Will the revelations of mistaken votes have an impact? It might help in the lobbying campaign to convince the Council to consider a revote of the decision at the upcoming Annual Meeting. The inner workings of the ISAF are slowly coming to light. Personally, I was surprised to learn how big the U.S. influence was with 3 votes cast for kiting. And the popular press continues to uncover new details of the story. Reuters reported: "The delegates were probably confused or didn't understand the motion fully because of language difficulties, or some may have been napping at the presentations and then cast their votes without realising the implications," said Yehuda Maayan. Mr. Neil Pryde, in an article from the South China Morning Post, gave an in depth interview where he said: "The ISAF is represented by all member countries and most come from the yacht brigade. What they have done is to safeguard their narrow interests and sacrificed windsurfing. What they don't realise is the whole sport of sailing is in danger of being kicked out of the Olympics."

Scuttlebutt, who reprinted the Neil Pryde article, followed it up with their article about Johnny Heineken, 2011 Kite Course Racing World Champion. Heineken said: "The challenge now is for kiteboarding to maintain our equipment regulations about as they are now. If we end up with an RS:X situation (current Olympic windsurfer), it will be over. So, I think we have two main things to address right now: Keep the box rule and open (production) kite rule. We cannot go one design...We also have to address how to integrate the ISAF Sailing World Cup events and our current kite racing schedule..."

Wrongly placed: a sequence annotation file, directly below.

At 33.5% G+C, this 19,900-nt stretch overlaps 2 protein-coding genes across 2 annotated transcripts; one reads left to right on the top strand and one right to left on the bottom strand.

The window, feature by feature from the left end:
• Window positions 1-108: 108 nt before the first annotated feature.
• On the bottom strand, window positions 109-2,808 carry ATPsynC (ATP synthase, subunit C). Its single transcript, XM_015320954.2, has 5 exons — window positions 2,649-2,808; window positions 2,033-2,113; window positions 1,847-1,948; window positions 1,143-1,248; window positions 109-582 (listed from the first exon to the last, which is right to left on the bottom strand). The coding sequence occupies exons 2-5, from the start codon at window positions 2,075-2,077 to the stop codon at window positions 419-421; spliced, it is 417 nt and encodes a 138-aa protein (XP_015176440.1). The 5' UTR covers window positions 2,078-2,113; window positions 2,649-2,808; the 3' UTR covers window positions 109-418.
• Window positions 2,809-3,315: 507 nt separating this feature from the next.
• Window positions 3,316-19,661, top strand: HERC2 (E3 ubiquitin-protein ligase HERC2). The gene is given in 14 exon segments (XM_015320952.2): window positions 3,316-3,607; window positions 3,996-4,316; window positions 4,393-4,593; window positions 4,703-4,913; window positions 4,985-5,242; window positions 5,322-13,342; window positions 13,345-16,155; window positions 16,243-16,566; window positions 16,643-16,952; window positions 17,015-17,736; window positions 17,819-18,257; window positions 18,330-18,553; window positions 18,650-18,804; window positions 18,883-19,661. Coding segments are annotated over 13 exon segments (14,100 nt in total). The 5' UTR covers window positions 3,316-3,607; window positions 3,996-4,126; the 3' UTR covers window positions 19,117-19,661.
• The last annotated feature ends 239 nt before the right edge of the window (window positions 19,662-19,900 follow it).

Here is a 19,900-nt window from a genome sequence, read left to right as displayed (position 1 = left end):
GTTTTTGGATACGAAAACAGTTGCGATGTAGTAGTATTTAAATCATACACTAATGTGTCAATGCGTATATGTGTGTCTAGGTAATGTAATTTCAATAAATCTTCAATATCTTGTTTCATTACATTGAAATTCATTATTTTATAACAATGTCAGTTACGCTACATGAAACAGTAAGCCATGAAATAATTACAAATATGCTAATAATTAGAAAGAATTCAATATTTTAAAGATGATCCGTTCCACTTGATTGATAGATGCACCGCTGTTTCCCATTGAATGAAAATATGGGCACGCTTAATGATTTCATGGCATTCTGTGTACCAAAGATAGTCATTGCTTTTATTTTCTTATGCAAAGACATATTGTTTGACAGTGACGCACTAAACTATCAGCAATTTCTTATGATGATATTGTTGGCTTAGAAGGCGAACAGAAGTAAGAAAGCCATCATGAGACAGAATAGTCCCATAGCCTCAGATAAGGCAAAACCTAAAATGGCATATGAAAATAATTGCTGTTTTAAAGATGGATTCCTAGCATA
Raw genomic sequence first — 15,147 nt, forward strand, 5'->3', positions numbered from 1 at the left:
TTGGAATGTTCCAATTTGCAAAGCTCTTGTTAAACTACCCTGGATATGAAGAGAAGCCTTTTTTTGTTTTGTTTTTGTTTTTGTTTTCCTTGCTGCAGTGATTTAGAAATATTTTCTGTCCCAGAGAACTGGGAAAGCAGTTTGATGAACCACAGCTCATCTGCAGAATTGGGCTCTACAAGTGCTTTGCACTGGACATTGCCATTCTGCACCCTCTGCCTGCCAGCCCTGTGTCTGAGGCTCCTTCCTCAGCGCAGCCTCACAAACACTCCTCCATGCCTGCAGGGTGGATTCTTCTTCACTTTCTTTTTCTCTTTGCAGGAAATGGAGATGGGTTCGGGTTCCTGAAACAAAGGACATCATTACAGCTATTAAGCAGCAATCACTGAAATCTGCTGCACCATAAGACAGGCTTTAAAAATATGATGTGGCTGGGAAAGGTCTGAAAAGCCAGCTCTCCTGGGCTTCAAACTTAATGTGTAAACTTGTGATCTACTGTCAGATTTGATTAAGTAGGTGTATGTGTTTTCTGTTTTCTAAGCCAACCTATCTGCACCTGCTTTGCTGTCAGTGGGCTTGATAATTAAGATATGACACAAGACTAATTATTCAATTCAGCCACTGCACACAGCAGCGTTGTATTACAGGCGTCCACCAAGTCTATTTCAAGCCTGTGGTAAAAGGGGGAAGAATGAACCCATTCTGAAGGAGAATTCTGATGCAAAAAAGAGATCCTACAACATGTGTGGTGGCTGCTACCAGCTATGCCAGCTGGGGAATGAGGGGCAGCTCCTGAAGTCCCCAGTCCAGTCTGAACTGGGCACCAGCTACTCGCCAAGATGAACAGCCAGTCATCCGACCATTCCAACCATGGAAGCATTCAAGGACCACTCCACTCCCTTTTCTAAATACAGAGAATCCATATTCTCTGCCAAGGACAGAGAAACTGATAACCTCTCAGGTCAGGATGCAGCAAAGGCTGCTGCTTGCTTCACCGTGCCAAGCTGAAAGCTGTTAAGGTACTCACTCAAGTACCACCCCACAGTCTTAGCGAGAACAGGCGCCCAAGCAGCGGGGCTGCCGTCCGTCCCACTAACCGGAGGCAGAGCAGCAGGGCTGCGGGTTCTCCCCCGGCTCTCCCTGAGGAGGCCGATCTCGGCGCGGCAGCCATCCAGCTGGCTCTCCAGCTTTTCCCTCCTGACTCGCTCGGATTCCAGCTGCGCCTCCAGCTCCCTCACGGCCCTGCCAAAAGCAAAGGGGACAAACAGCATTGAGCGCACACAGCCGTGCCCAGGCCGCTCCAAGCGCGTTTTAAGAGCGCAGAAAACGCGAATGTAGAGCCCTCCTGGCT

David Leggat has now written several articles for the New Zealand Herald about the ISAF kerfuffle. In Wednesday's article he adds: "Venezuela are unhappy that one of the ISAF vice-presidents, Theresa Lara, a Venezuelan, voted for kiteboarding. The Venezuelan federation has written of its 'total and absolute disagreement' with Lara's vote. It claims talks were held before the key meeting and voting for kiteboarding 'was never an option under any circumstances'." Friday's report by Leggat revealed that Fiona Kidd of Canada has apologized for her pro kite vote and is willing to change her vote in favor of the RS:X at the Annual Meeting in Ireland. Marina Alabau reported: "Singapore has had the same problem as Spain and Venezuela. The Singapore Federation wishes to vote for Windsurfing but their Vice- President of ISAF voted for Kite. Now there are 3 Countries with discrepancies, why is ISAF not saying anything?"